CL of The Warfare is Mental posed a couple of questions about being prayed for this week, and, since my opinions on the matter have changed substantially in the past few years, I want to have a crack at them. He asked:
- Has anybody ever told you that they were praying for you?
- If so, do you know why they were?
- Regardless of 2, how did this make you feel, and why?
- What do you think of people who tell other people they were praying for them? Is your opinion always X or Y, or, does your opinion change given circumstances and context?
To the best of my knowledge, no one ever prayed for me before I went to college and became friends with practising Christians. My default feeling, if someone had prayed for me would have been mildly to fairly aggrieved, depending on the circumstances.
I know my boyfriend prays for my conversion, and the first time we discussed it, I felt angry. To me, prayer felt like an assault — an attempt to change my mind without convincing me and without my consent. It felt like cheating.
It’s a fairly illogical thing to think, since, as an atheist, I don’t believe prayer works. It’s about as silly as the time I found out a friend was praying for me not to be bisexual, and I briefly wondered whether I should have my liberal Christian friends counter-pray on my behalf.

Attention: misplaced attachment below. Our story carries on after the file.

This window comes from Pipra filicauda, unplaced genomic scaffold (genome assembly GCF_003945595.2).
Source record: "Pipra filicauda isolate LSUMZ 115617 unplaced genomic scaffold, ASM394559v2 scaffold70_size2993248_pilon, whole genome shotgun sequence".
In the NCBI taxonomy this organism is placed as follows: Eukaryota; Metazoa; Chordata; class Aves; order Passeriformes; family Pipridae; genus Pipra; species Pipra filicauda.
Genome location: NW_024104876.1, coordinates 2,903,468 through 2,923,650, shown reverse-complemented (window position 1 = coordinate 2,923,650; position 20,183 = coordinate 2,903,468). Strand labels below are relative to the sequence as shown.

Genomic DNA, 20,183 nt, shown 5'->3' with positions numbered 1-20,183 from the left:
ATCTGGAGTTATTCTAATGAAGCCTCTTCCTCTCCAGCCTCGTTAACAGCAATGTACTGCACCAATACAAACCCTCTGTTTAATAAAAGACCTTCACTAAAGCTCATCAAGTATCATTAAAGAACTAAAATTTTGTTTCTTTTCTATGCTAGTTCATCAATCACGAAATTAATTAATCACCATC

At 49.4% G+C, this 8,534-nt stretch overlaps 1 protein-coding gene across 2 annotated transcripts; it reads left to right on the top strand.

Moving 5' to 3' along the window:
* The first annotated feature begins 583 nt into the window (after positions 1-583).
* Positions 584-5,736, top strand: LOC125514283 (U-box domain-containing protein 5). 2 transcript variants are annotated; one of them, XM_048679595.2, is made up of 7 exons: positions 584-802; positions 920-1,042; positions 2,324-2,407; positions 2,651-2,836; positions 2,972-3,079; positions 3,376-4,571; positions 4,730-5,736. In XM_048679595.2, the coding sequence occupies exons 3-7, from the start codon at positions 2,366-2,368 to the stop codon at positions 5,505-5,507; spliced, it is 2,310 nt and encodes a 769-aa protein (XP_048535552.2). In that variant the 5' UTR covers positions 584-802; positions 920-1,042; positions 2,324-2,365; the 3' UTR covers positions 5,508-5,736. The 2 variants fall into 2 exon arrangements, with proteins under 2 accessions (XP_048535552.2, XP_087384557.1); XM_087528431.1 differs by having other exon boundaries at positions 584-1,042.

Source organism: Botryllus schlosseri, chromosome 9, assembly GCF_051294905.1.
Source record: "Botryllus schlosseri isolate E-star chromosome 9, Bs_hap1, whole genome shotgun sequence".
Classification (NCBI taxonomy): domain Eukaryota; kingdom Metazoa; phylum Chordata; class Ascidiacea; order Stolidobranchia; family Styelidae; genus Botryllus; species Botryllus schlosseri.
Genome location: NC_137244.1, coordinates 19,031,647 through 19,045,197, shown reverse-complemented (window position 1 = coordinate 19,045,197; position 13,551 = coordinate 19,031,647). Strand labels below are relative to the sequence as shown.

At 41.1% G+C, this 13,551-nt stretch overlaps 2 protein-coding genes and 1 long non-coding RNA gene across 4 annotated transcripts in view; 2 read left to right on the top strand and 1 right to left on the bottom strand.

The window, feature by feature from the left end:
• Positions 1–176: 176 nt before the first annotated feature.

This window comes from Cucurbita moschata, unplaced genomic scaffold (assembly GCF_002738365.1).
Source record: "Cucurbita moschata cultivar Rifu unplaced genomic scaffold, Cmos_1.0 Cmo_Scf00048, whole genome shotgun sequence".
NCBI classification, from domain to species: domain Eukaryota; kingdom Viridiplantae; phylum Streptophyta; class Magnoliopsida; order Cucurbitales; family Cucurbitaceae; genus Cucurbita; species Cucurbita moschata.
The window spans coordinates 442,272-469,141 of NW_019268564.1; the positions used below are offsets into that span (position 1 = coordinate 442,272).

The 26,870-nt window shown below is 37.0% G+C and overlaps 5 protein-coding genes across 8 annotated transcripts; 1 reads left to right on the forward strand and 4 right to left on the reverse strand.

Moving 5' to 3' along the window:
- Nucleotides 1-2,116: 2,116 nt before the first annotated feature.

I’m less bothered by it now, at least when I’m being prayed for by close friends. I trust my friends to want the best for me, and I know they don’t hold back from trying to help me just because we disagree about how to reach that goal. Those disagreements aren’t limited to my religious friends; I frequently disagree with secular friends about actions I should take or attitudes I should cultivate — disagreements which are often sparked by my attachment to virtue ethics or my general prissiness.
I only really get teed off about two kinds of prayer: prayer that is offered in lieu of action and prayer that is offered by people who don’t know me. Prayer is a poor substitute for practical action and hard conversations, and if my friends think I’m going wrong, I’d prefer they do me the courtesy of explaining why and making a pitch, rather that just praying for God to intervene.
I distrust impersonal prayer because I don’t trust the person praying to intervene in my life. I wouldn’t want a stranger to try to change my personal beliefs or choices without getting to know me and trying to understand my position. I’m not more ok with their too-familiar intervention just because it takes the form of prayer.